As a member of SFWA, the Science Fiction and Fantasy Writers Association, I can vote for the Nebula Awards. Usually I focus on the shorter works — short stories, novelettes, and novellas — due to time constraints and because these categories tend to attract fewer voters, so my vote matters more.
The 57th Annual Nebula Awards will be presented on May 21 during the Nebula Conference Online. Although the conference is for paid attendees, the award presentation will be live-streamed.
A novella, according to the Nebula rules, is at least 17,500 words but fewer than 40,000 words — a short novel. Some consider it the ideal length for speculative fiction, long enough to create a world but short enough to allow for unrelenting tension or unusual storytelling techniques. Here’s a brief evaluation of each finalist, ending with my choice, but I thoroughly enjoyed each one.
Flowers for the Sea by Zin E. Rocklyn (Tordotcom) – A woman gives birth to a monster in a monstrous world. Lyrical, visceral, nightmarish.
Sun-Daughters, Sea-Daughters by Aimee Ogden (Tordotcom) – Two old frenemies face off in a fully imagined fantasy setting. However, the ending feels more like a first chapter than a novella because problems are deepened rather than resolved.
Fireheart Tiger by Aliette de Bodard (Tordotcom) – Two princesses form part of a danger-filled love triangle. It illustrates what I think is the hallmark of Aliette de Bodard’s work: impeccable storytelling.
“The Giants of the Violet Sea” by Eugenia Triantafyllou (Uncanny 9–10/21) – A young woman in a hardscrabble colony on a distant planet must confront a frayed family, repeated betrayal, and venom. Beautifully told.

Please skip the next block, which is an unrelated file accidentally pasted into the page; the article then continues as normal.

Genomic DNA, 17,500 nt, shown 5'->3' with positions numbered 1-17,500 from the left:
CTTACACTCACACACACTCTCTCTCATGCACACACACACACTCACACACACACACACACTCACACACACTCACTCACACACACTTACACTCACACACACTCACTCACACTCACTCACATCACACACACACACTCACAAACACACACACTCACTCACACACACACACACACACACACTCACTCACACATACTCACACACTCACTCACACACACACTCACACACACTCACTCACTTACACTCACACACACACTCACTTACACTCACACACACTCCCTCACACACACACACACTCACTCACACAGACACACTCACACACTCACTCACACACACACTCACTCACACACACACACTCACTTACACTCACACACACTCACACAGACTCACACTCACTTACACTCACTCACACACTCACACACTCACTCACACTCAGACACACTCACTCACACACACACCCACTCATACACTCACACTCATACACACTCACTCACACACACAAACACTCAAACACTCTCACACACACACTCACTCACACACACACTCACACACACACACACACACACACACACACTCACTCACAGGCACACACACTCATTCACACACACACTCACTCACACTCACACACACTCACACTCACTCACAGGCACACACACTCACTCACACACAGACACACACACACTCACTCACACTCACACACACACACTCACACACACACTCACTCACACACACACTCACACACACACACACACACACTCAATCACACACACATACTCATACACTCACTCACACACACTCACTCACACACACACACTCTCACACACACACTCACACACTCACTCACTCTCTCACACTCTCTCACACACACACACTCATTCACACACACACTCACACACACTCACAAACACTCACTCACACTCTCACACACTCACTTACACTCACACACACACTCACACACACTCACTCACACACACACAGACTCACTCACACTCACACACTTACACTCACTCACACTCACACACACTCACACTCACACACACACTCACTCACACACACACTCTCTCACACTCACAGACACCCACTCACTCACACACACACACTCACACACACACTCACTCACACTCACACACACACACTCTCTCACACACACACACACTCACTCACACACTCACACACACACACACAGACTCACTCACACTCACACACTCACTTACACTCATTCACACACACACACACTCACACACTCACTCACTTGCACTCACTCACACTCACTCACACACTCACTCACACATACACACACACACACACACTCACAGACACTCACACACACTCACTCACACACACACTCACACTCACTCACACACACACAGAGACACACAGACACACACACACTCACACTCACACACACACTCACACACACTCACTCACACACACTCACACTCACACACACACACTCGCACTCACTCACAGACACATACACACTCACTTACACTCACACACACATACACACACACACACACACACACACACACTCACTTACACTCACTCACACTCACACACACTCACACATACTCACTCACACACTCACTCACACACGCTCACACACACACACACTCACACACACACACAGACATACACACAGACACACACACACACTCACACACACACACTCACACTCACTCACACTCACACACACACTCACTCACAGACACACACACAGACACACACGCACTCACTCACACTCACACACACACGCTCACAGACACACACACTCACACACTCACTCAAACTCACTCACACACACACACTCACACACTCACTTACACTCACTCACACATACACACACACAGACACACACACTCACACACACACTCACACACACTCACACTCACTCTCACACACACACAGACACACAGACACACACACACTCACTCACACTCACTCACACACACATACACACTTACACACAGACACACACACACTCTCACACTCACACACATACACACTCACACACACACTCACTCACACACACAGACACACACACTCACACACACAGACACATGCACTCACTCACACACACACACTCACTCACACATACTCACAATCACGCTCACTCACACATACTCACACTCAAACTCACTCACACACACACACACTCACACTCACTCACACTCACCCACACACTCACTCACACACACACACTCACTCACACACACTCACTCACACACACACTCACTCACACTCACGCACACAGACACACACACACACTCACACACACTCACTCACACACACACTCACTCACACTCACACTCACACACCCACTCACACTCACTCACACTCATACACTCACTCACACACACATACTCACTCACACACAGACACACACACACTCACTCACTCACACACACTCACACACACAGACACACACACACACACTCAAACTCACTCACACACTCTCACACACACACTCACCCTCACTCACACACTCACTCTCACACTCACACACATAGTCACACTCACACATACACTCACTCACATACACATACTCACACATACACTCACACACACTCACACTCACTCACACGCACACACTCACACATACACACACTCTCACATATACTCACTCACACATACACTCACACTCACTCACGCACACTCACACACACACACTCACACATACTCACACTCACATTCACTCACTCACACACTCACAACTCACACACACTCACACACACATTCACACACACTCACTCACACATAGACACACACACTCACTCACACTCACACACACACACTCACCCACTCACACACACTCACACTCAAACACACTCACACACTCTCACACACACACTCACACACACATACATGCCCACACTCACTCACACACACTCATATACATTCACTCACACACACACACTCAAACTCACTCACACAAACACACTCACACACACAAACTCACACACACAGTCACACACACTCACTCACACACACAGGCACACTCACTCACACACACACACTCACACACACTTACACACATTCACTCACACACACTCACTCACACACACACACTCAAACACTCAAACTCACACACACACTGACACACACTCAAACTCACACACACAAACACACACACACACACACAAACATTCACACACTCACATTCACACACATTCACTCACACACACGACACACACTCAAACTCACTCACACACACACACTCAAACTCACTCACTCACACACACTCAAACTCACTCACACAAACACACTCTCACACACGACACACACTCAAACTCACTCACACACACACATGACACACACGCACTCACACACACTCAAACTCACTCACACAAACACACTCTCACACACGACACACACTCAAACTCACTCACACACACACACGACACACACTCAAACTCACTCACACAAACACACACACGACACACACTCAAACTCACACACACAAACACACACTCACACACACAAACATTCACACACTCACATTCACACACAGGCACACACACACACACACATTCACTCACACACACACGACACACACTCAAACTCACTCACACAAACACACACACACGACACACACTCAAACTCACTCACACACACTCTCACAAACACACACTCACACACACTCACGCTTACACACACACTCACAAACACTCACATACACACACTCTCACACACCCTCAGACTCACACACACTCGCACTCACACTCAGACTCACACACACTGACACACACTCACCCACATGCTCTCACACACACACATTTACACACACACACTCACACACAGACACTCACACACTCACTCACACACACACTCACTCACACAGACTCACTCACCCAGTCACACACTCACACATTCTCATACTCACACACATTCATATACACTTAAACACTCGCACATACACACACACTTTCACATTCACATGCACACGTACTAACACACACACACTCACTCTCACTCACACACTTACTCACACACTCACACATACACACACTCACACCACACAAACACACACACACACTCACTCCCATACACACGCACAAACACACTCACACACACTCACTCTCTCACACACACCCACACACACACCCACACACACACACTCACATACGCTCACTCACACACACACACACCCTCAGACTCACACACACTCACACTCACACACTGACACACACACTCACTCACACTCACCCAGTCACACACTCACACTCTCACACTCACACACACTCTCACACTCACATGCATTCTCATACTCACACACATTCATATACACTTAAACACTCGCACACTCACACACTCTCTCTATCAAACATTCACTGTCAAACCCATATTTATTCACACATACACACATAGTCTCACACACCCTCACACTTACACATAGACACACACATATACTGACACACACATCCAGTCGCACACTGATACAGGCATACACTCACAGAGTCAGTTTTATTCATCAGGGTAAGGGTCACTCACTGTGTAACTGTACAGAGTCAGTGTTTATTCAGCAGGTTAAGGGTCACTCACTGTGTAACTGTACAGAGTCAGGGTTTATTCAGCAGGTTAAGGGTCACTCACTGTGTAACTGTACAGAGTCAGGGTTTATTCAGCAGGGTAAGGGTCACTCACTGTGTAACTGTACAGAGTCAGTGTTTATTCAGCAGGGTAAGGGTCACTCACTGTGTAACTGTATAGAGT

The Necessity of Stars by E. Catherine Tobler (Neon Hemlock) – A diplomat, suffering from debilitating mental and physical decline, must face both an alien attack and a deteriorating world. Lush prose, although the story seems to insist that the woman’s troubles are routine for age 63.
A Psalm for the Wild-Built by Becky Chambers (Tordotcom) – A lost monk in a solarpunk-style world finds themself, or maybe they get found. Humane and uplifting, as we would expect from Becky Chambers.
And What Can We Offer You Tonight by Premee Mohamed (Neon Hemlock) – A murder victim in a brutal world seeks justice — to say more about this lyrical piece would be a spoiler. The tension never ebbs, the language is poetic, the voice is outstanding, and the characters glow with life. I loved this story and A Psalm for the Wild-Built equally, but the poetry and voice in Premee Mohamed’s work was the feather that tipped the scales.